Yes, the response from the top IS shocking; but it is hardly surprising. This is all-of-a-piece with the 'Hire them and Fire Them' culture at Lambeth. Only it seems as if it is all one-way traffic. I doubt that we will see an archiepiscopal resignation over this one - and the refusal to accept Lord Carlile's admonition is astonishing in its arrogance.

To be fair to Martin Warner, his statement will have had to have been approved by Pyongyang, and there can be no dissent from what the Beloved Leader has decreed. Absolutely sickening.

Who will now do the proper research and lay bare the truth?

Posted by: Bill Broadhead on Friday, 15 December 2017 at 6:59pm GMT

My contribution to this is minuscule, though slightly relevant historically.

In 1950, I told my vicar, that I wanted to “go into the church”, as the saying was in those days.

So I was duly interviewed by a kindly old buffer who saw right through me and out the other side but nevertheless reckoned I’d be OK as a clergyman (the term “priest” wasn’t used generally then).

It wasn’t until years later that I realised I’d had 15 minutes with the legendary Bp George Bell. I can’t remember a word he said, but what does stand out in my memory is my vicar’s excitement at my enabling him to meet with a great and universally respected cleric, about whom there was clearly no breath of suspicion.

Posted by: Michael Skliros on Friday, 15 December 2017 at 7:16pm GMT

One aspect of this that has not been mentioned at all (as far as I can see) is the question of what will happen to the buildings etc that were previously named after Bishop Bell and were to be renamed. Is that still going ahead? If so, is not the C of E in effect still passing a judgement of guilty on Bishop Bell?

The responses so far by Welby, Warner and Hancock are utterly inadequate, which is remarkable given how long they have had to read the report and plan what to say. They (and others) seriously messed up and this shouldn't be brushed off so casually. ALL of Lord Carlile's recommendations should be carefully considered by General Synod. It should not be up to the people who made this mess in the first place to decide which recommendations are to be considered and which are to be ignored.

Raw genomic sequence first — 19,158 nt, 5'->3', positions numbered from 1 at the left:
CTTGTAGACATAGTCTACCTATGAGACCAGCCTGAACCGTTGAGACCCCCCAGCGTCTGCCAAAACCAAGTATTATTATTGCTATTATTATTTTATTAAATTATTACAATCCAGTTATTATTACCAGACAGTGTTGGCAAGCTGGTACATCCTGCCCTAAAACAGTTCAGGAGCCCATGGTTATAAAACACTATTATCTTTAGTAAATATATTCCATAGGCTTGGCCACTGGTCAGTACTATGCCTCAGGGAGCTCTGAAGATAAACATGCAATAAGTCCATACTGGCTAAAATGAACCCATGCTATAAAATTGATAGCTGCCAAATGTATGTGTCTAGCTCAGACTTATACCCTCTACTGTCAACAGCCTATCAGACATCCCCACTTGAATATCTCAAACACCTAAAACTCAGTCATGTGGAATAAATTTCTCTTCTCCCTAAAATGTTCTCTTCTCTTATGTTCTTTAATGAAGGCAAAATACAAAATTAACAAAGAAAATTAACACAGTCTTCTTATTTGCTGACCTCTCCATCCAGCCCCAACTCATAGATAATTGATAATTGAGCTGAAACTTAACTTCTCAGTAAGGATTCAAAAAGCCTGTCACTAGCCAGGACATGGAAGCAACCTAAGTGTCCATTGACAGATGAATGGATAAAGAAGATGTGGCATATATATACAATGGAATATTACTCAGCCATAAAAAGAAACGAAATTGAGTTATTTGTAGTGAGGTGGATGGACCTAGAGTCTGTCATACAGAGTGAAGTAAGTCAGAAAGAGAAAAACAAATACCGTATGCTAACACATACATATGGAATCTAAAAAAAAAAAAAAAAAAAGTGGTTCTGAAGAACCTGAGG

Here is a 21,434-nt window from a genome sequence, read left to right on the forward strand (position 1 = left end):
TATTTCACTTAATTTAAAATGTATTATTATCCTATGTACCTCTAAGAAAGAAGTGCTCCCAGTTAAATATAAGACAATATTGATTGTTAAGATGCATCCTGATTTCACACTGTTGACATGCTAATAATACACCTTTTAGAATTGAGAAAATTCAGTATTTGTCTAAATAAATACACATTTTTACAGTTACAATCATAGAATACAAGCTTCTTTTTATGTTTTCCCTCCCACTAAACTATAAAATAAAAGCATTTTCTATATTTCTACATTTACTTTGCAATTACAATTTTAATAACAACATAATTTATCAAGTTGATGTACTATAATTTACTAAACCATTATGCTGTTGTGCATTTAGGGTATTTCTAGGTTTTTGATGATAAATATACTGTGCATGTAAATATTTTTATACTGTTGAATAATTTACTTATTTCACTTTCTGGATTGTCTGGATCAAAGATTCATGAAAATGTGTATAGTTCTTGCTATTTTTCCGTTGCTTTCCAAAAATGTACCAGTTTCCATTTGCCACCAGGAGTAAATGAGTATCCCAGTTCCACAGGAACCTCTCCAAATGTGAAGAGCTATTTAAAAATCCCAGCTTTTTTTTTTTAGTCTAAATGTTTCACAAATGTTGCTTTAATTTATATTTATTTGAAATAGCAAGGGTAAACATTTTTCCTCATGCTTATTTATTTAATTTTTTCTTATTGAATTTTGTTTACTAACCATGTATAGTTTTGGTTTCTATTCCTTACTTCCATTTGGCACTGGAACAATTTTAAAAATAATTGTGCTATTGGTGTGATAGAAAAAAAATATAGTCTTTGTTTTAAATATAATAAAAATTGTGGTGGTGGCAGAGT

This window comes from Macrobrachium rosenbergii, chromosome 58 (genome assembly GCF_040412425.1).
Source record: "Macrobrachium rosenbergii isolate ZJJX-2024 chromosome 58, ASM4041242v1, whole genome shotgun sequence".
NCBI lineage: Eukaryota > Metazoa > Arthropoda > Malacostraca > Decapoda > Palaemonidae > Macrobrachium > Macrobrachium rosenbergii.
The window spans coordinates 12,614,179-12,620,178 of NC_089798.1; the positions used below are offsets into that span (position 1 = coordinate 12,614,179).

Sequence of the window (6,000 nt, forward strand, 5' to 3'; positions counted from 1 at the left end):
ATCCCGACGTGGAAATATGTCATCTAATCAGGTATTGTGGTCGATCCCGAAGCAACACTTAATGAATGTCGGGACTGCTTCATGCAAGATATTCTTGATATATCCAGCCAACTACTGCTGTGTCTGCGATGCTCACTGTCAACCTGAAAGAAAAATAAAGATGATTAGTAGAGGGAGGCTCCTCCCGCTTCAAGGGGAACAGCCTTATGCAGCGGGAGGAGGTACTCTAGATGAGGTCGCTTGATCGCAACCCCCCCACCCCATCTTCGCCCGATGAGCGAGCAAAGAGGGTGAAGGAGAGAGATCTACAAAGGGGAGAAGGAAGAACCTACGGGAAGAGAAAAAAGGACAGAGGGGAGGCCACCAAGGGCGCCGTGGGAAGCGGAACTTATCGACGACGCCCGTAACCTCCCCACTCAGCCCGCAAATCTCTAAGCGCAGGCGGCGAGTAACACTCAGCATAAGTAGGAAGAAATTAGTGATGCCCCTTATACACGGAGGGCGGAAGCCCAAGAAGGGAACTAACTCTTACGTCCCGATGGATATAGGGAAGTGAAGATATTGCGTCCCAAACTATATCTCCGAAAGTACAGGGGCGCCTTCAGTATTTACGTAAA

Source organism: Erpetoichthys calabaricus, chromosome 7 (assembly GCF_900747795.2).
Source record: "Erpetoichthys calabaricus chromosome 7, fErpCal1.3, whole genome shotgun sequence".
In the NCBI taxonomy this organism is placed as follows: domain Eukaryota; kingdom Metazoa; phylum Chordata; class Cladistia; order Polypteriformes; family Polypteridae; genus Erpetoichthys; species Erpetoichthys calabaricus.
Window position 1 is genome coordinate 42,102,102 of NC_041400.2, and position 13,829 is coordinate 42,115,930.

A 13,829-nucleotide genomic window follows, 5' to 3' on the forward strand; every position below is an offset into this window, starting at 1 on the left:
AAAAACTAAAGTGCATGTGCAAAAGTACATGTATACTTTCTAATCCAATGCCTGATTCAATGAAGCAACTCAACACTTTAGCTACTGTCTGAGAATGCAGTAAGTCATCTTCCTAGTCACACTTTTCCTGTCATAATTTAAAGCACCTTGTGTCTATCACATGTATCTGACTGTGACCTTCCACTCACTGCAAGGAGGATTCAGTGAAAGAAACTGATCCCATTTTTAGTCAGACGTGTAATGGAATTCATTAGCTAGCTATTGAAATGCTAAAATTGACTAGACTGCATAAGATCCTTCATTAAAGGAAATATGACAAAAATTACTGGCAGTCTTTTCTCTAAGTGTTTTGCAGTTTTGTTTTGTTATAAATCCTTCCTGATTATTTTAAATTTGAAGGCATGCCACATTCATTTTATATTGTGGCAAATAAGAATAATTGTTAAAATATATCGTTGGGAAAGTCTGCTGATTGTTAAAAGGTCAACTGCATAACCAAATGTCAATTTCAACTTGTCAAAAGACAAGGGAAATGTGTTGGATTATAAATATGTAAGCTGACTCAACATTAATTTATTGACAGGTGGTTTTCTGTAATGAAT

Posted by: David Chillman on Friday, 15 December 2017 at 7:43pm GMT

What I find intolerable in the Archbishop of Canterbury's comments is the remark 'He is also accused of great wickedness'. Having read through thoroughly from beginning to end the Carlile report I find it incredible that that bald statement can still be made. At the very least the tense of the verb should have been changed.

Posted by: Marian Birch on Friday, 15 December 2017 at 7:52pm GMT

Welby's commitment to transparency is truly remarkable. So remarkable that the decision was made to release Alex Carlile's report the day AFTER Radio 4's Today programme was invited in to Lambeth Palace. Welby so values transparency that he decisively and deliberately manipulated the release of this report to avoid having to answer questions from an experienced journalist like Nick Robinson. This must be an example of what Welby means when he talks so easily about 'faithfulness to Jesus Christ.' Truly remarkable.

Posted by: Simon R on Friday, 15 December 2017 at 10:15pm GMT

Re Marian Birch, "What I find intolerable in the Archbishop of Canterbury's comments is the remark 'He is also accused of great wickedness'. "

Consistency and attempts to stay on message are hallmarks of modern public relations. Notice that the ABC's comment ( who knows who may have drafted it for him) attempts to set the findings of the report alongside the original accusations. This is an attempt to change the channel back from the Carlile report's findings on the church's mishandling of events to the allegations themselves.

Notice the tense of the verb, " is accused". This is correct. There are (present tense)accusations. This kind of framing side steps how the accusations, which are now past tense in terms of process, have been (mis)handled by church authorities.

Historians will have their say eventually after current actors have left the stage. It maybe that via some sort of access to information request made by a media outlet in some future day (assuming documentation remains on file) that greater clarity will prevail.

This report would appear, at the very least,
to keep the door open to a more objective evaluation of Bishop Bell in some future day.

Posted by: Rod Gillis on Friday, 15 December 2017 at 10:30pm GMT

As for the conduct in the matter of the current Archbishop of Canterbury, see Lord Carlile's report at pages 67-68, paras 262-68.